Lu began extensive research and made several trips along the original Long March itinerary in planning “The Long March – A Walking Visual Display,” which took place in 2002. Along the way Lu developed a 90-page project proposal that, if nothing else, emphasized the seriousness of his intent. “When I came back with this proposal, everyone laughed at me: ‘Long March! Are you crazy, trying to humiliate mainstream culture?’” He continues, “Even as everyone was rushing to documenta, the Venice Biennale and international museums, we were planning to go back to the countryside.” 

Xu Bing, who had met Lu in New York and ultimately produced “propaganda” materials for “Walking Visual Display,” including the current Long March logo, a woodblock-style line drawing of a hammer, sickle and ink brush, recalls a conversation with Lu about the idea in early 2002. “I was surprised that he had already produced a lengthy, detailed prospectus. I forget the details of our conversation that day, but I remember feeling his overall plan had great potential, and like the art world itself, was something non-static, not confinable, with a life of its own. I too was thinking about the many problems inherent in the contemporary mainstream art system.”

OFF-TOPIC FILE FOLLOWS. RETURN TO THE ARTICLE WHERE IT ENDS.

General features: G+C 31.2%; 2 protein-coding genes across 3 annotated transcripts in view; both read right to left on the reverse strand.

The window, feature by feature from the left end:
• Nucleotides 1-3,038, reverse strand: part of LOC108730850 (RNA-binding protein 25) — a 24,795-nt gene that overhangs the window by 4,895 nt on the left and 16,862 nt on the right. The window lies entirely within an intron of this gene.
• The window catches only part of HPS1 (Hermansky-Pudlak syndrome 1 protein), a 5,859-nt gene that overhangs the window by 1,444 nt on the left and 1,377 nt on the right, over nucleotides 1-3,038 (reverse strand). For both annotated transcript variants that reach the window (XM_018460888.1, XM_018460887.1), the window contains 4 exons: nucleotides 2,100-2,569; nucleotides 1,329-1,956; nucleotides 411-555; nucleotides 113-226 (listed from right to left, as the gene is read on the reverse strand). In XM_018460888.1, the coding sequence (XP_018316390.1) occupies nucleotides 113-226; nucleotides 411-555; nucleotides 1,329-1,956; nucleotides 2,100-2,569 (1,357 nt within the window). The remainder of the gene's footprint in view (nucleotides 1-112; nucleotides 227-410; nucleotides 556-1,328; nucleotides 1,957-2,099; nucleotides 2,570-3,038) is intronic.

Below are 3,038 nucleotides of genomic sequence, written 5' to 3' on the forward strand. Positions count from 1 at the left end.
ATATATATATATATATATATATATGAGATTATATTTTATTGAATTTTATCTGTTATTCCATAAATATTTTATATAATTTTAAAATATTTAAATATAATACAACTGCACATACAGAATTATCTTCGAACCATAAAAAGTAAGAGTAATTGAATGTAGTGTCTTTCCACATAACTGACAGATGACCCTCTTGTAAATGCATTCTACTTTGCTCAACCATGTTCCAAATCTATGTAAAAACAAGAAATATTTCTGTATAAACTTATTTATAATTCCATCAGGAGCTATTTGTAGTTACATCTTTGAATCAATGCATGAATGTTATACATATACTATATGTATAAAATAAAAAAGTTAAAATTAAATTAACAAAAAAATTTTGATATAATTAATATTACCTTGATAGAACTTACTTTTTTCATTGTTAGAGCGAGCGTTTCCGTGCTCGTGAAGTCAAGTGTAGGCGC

Lu and co-curator Qiu Zhijie mapped out 20 sites along the Long March where artists would present themed projects. Sui Jianguo, known for his absurd monumental plastic red dinosaurs, contributed a two-thirds scale statue of Karl Marx and a handheld Mao-suit-wearing Jesus on a crucifix that were paraded around Jinggangshan, considered the historical birthplace of the Red Army. Seminal American feminist artist Judy Chicago met the “Walking Visual Display” at Lugu Lake in Yunnan province—home to the matriarchal Mosuo culture—to lead a workshop for Chinese women artists. Tensions ran high as the workshop members addressed deep-seated concerns about both gender and China’s relationship to the West.